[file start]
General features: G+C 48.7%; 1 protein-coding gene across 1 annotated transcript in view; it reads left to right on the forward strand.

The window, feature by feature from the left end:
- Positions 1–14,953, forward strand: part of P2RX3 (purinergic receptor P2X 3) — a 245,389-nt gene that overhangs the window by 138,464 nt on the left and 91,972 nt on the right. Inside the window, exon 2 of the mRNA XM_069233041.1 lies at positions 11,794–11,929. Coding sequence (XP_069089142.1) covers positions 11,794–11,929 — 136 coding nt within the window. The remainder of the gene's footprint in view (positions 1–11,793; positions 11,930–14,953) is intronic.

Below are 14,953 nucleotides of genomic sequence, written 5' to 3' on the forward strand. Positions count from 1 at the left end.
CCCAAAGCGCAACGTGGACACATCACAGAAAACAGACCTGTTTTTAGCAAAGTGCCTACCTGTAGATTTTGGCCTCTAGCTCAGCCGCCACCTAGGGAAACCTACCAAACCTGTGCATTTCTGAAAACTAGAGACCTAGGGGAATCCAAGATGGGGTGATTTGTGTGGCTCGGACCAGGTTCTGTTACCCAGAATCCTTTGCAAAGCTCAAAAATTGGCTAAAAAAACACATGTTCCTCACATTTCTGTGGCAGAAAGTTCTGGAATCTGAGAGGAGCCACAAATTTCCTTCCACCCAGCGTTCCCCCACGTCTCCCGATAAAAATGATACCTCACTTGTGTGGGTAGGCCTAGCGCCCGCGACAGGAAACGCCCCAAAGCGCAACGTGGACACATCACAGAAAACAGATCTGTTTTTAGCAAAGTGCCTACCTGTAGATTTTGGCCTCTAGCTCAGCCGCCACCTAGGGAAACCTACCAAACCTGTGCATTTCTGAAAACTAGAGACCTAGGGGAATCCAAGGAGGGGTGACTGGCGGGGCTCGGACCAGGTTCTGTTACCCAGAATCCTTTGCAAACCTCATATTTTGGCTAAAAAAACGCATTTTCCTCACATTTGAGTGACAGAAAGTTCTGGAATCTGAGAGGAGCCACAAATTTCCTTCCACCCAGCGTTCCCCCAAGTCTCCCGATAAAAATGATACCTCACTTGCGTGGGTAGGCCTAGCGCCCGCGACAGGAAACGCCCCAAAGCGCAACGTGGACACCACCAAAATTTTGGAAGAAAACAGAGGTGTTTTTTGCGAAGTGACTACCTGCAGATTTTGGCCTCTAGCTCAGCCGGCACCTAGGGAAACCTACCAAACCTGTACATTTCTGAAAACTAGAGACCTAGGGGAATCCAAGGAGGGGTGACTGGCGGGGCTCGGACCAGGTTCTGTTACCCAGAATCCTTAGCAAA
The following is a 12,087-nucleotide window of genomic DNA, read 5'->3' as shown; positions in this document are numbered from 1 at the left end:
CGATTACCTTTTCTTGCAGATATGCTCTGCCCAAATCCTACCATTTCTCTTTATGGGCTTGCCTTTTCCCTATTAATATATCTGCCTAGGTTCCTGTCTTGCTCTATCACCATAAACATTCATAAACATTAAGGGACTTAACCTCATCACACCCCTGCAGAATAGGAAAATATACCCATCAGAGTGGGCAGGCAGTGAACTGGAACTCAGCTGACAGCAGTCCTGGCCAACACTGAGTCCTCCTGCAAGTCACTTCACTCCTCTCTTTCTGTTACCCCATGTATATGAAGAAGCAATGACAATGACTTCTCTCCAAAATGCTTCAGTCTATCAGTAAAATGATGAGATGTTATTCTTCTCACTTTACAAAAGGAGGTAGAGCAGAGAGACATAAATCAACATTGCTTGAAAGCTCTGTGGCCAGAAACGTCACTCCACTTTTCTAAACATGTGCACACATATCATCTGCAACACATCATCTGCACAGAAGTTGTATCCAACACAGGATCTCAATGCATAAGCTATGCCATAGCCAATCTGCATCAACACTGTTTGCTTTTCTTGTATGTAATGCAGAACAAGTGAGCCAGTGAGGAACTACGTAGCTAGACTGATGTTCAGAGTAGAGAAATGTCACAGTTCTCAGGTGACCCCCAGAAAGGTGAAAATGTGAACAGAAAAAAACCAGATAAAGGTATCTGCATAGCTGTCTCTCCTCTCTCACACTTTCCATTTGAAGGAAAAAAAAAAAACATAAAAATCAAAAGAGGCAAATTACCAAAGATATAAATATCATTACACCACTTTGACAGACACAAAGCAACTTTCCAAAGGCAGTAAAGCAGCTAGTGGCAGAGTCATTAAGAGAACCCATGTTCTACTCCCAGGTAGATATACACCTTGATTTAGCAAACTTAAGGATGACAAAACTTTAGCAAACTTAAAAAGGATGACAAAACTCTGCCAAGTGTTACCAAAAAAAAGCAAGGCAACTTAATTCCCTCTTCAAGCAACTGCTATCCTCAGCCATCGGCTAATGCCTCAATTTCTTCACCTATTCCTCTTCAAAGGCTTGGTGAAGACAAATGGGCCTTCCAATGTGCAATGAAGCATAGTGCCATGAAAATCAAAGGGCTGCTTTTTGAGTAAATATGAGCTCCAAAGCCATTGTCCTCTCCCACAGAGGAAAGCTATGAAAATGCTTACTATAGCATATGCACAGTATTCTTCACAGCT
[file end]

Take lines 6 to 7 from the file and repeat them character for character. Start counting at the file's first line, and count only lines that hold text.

The following is a 12,087-nucleotide window of genomic DNA, read 5'->3' as shown; positions in this document are numbered from 1 at the left end:
CGATTACCTTTTCTTGCAGATATGCTCTGCCCAAATCCTACCATTTCTCTTTATGGGCTTGCCTTTTCCCTATTAATATATCTGCCTAGGTTCCTGTCTTGCTCTATCACCATAAACATTCATAAACATTAAGGGACTTAACCTCATCACACCCCTGCAGAATAGGAAAATATACCCATCAGAGTGGGCAGGCAGTGAACTGGAACTCAGCTGACAGCAGTCCTGGCCAACACTGAGTCCTCCTGCAAGTCACTTCACTCCTCTCTTTCTGTTACCCCATGTATATGAAGAAGCAATGACAATGACTTCTCTCCAAAATGCTTCAGTCTATCAGTAAAATGATGAGATGTTATTCTTCTCACTTTACAAAAGGAGGTAGAGCAGAGAGACATAAATCAACATTGCTTGAAAGCTCTGTGGCCAGAAACGTCACTCCACTTTTCTAAACATGTGCACACATATCATCTGCAACACATCATCTGCACAGAAGTTGTATCCAACACAGGATCTCAATGCATAAGCTATGCCATAGCCAATCTGCATCAACACTGTTTGCTTTTCTTGTATGTAATGCAGAACAAGTGAGCCAGTGAGGAACTACGTAGCTAGACTGATGTTCAGAGTAGAGAAATGTCACAGTTCTCAGGTGACCCCCAGAAAGGTGAAAATGTGAACAGAAAAAAACCAGATAAAGGTATCTGCATAGCTGTCTCTCCTCTCTCACACTTTCCATTTGAAGGAAAAAAAAAAAACATAAAAATCAAAAGAGGCAAATTACCAAAGATATAAATATCATTACACCACTTTGACAGACACAAAGCAACTTTCCAAAGGCAGTAAAGCAGCTAGTGGCAGAGTCATTAAGAGAACCCATGTTCTACTCCCAGGTAGATATACACCTTGATTTAGCAAACTTAAGGATGACAAAACTTTAGCAAACTTAAAAAGGATGACAAAACTCTGCCAAGTGTTACCAAAAAAAAGCAAGGCAACTTAATTCCCTCTTCAAGCAACTGCTATCCTCAGCCATCGGCTAATGCCTCAATTTCTTCACCTATTCCTCTTCAAAGGCTTGGTGAAGACAAATGGGCCTTCCAATGTGCAATGAAGCATAGTGCCATGAAAATCAAAGGGCTGCTTTTTGAGTAAATATGAGCTCCAAAGCCATTGTCCTCTCCCACAGAGGAAAGCTATGAAAATGCTTACTATAGCATATGCACAGTATTCTTCACAGCT